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Graded murine wire-induced aortic valve stenosis model mimics human functional and morphological disease phenotype

  • Sven Thomas NiepmannEmail author
  • Eva Steffen
  • Andreas Zietzer
  • Matti Adam
  • Julia Nordsiek
  • Isabella Gyamfi-Poku
  • Kerstin Piayda
  • Jan-Malte Sinning
  • Stephan Baldus
  • Malte Kelm
  • Georg Nickenig
  • Sebastian Zimmer
  • Christine Quast
Original Paper

Abstract

Aortic valve stenosis (AS) is the most common valve disease requiring therapeutic intervention. Even though the incidence of AS has been continuously rising and AS is associated with significant morbidity and mortality, to date, no medical treatments have been identified that can modify disease progression. This unmet medical need is likely attributed to an incomplete understanding of the molecular mechanism driving disease development. To investigate the pathophysiology leading to AS, reliable and reproducible animal models that mimic human pathophysiology are needed. We have tested and expanded the protocols of a wire-injury induced AS mouse model. For this model, coronary wires were used to apply shear stress to the aortic valve cusps with increasing intensity. These protocols allowed distinction of mild, moderate and severe wire-injury. Upon moderate or severe injury, AS developed with a significant increase in aortic valve peak blood flow velocity. While moderate injury promoted solitary AS, severe-injury induced mixed aortic valve disease with concomitant mild to moderate aortic regurgitation. The changes in aortic valve function were reflected by dilation and hypertrophy of the left ventricle, as well as a decreased left ventricular ejection fraction. Histological analysis revealed the classic hallmarks of human disease with aortic valve thickening, increased macrophage infiltration, fibrosis and calcification. This new mouse model of AS promotes functional and morphological changes similar to moderate and severe human AS. It can be used to investigate the pathomechanisms contributing to AS development and to test novel therapeutic strategies.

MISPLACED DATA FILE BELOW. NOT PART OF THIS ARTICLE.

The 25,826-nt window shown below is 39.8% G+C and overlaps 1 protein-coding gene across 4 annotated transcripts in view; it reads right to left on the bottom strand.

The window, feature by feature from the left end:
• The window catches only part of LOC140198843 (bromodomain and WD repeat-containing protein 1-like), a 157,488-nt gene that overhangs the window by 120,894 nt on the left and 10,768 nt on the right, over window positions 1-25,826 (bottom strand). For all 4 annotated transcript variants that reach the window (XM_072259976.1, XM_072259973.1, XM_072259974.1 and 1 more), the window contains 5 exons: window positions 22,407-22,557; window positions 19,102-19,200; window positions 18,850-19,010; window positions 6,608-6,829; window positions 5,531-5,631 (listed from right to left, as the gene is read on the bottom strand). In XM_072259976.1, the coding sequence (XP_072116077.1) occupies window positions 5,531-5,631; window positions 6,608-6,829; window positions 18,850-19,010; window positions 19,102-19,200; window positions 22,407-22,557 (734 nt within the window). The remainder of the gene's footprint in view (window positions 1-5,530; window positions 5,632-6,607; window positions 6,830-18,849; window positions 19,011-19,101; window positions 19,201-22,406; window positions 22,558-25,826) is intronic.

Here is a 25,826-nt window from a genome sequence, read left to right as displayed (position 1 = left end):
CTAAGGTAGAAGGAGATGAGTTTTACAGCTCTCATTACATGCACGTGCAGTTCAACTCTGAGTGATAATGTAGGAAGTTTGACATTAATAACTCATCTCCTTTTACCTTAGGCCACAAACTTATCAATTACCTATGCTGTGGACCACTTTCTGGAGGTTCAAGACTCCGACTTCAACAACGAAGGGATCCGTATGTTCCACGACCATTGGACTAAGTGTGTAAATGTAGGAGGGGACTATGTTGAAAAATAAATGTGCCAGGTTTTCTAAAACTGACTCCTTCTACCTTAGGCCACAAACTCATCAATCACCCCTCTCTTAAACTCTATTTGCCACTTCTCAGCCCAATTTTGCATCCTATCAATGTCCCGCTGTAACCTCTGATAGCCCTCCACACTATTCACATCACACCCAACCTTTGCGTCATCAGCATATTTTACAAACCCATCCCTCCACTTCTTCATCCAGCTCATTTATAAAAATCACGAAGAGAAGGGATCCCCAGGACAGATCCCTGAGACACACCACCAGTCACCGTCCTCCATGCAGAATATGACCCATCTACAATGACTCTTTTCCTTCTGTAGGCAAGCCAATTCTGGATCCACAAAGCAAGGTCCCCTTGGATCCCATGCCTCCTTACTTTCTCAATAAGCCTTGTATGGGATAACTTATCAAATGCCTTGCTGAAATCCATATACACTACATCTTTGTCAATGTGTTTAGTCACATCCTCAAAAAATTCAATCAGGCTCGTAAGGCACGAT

Keywords

Aortic valve stenosis Animal models Inflammation Calcification 

Notes

Acknowledgements

We thank Mrs. Theresa Schmitz, Mrs. Anna Flender, Dr. Sandra Adler and Mrs. Katharina Groll for excellent technical assistance. S.N. was funded by Else-Kröner-Fresenius-Foundation of the Medical Faculty of the University of Bonn.

Compliance with ethical standards

Conflict of interest

The authors have no conflicts of interest to declare.

Supplementary material

392_2019_1413_MOESM1_ESM.pdf (40 kb)
Supplementary Figure 1: Long-term changes in aortic blood flow: Aortic valve blood flow of severe-injured mice over time (A). Aortic valve peak velocity of moderate and severe injured mice four weeks and twelve weeks after surgery (B) (PDF 39 KB)
392_2019_1413_MOESM2_ESM.pdf (995 kb)
Supplementary Figure 2: Histological analysis of human aortic valve specimens: Human aortic valve specimens were collected from patients who received surgical aortic valve replacement for either aortic valve stenosis (AS) or regurgitation (non AS). Representative images and quantitative analysis of hematoxylin and eosin (HE) (A, aortic valve thickness) and anti-CD68 immunofluorescence (B, macrophage infiltration) (PDF 994 KB)
392_2019_1413_MOESM3_ESM.pdf (5.3 mb)
Supplementary Figure 3: Apoptosis after moderate or severe wire injury: Representative images of TUNEL-stained aortic valves (PDF 5421 KB)
392_2019_1413_MOESM4_ESM.pdf (23 kb)
Supplementary Figure 4: Aortic valve blood flow of mice four weeks after severe aortic valve injury, comparison between two independent laboratories (PDF 22 KB)

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Copyright information

© Springer-Verlag GmbH Germany, part of Springer Nature 2019

Authors and Affiliations

  • Sven Thomas Niepmann
    • 1
    Email author
  • Eva Steffen
    • 1
  • Andreas Zietzer
    • 1
  • Matti Adam
    • 2
  • Julia Nordsiek
    • 1
  • Isabella Gyamfi-Poku
    • 3
  • Kerstin Piayda
    • 3
  • Jan-Malte Sinning
    • 1
  • Stephan Baldus
    • 2
  • Malte Kelm
    • 3
    • 4
  • Georg Nickenig
    • 1
  • Sebastian Zimmer
    • 1
  • Christine Quast
    • 3
  1. 1.Heart Center Bonn, Clinic for Internal Medicine IIUniversity Hospital BonnBonnGermany
  2. 2.Clinic for CardiologyUniversity Hospital CologneCologneGermany
  3. 3.Cardiovascular Research Laboratory, Division of Cardiology, Pulmonary Diseases and Vascular Medicine, Medical FacultyHeinrich-Heine UniversityDüsseldorfGermany
  4. 4.CARID, Cardiovascular Research Institute DüsseldorfDüsseldorfGermany

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